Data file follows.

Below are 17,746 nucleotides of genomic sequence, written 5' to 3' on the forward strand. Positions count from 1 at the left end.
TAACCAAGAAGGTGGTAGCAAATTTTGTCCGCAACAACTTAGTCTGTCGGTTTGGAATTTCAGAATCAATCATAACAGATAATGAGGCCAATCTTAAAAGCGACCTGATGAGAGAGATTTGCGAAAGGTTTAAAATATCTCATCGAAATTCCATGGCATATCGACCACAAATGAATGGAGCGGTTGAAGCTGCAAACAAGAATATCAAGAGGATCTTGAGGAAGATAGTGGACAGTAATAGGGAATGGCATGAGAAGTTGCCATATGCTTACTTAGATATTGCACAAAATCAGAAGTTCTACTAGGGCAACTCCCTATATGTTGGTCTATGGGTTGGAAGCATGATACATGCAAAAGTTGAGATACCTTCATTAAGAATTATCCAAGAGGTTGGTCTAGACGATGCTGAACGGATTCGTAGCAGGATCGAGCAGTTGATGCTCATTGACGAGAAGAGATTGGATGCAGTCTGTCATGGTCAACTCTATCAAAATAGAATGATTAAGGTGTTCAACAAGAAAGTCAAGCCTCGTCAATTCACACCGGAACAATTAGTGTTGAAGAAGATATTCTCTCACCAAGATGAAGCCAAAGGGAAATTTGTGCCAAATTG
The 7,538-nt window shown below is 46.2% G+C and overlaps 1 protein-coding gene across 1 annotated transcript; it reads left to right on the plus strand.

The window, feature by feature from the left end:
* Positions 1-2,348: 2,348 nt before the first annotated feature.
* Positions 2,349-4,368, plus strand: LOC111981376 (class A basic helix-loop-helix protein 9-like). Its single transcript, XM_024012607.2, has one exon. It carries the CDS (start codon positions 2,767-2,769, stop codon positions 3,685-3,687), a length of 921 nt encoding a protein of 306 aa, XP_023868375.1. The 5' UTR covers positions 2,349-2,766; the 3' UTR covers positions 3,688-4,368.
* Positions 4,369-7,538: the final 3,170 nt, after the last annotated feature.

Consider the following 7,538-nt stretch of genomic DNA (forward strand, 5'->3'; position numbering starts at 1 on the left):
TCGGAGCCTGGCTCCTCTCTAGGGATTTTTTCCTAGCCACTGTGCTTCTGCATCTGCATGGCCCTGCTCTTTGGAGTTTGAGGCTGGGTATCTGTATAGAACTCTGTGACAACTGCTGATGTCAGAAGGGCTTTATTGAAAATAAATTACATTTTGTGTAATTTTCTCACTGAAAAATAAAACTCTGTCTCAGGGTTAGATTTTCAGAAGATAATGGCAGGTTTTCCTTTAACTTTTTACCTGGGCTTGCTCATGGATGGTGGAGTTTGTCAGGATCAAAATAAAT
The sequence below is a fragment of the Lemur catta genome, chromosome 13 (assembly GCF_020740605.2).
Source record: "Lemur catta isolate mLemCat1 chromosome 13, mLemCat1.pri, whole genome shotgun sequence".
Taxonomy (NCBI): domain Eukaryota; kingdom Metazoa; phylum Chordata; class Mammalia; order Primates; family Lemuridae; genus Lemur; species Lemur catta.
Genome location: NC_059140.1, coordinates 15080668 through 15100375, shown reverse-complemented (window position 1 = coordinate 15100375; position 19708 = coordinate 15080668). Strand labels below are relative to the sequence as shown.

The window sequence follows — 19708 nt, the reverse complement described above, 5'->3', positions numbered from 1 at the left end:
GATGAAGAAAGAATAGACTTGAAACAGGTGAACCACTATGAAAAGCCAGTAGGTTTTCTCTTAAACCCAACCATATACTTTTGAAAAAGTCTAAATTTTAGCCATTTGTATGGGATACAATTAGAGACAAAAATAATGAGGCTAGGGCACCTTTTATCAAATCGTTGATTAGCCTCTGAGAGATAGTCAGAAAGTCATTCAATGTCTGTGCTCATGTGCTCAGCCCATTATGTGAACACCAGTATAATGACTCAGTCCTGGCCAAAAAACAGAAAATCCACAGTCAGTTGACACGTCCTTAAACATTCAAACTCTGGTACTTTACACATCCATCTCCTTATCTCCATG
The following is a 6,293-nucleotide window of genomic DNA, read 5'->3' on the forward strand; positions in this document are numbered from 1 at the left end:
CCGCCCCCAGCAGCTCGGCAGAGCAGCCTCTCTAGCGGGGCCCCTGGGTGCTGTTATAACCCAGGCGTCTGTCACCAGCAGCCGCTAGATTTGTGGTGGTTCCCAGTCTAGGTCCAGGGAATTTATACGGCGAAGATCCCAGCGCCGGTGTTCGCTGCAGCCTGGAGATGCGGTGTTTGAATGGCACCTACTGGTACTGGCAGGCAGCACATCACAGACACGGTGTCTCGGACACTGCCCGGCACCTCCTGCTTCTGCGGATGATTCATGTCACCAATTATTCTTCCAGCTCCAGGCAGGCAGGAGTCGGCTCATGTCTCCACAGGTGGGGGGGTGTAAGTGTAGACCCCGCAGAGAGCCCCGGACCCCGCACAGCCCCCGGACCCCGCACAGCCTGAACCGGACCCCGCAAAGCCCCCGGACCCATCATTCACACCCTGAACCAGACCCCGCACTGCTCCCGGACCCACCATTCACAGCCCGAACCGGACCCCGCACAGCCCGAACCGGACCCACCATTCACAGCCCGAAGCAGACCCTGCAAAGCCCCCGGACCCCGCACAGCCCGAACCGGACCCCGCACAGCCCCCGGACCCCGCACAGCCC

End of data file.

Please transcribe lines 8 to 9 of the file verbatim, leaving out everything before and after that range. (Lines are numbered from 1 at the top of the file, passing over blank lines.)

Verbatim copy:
Consider the following 7,538-nt stretch of genomic DNA (forward strand, 5'->3'; position numbering starts at 1 on the left):
TCGGAGCCTGGCTCCTCTCTAGGGATTTTTTCCTAGCCACTGTGCTTCTGCATCTGCATGGCCCTGCTCTTTGGAGTTTGAGGCTGGGTATCTGTATAGAACTCTGTGACAACTGCTGATGTCAGAAGGGCTTTATTGAAAATAAATTACATTTTGTGTAATTTTCTCACTGAAAAATAAAACTCTGTCTCAGGGTTAGATTTTCAGAAGATAATGGCAGGTTTTCCTTTAACTTTTTACCTGGGCTTGCTCATGGATGGTGGAGTTTGTCAGGATCAAAATAAAT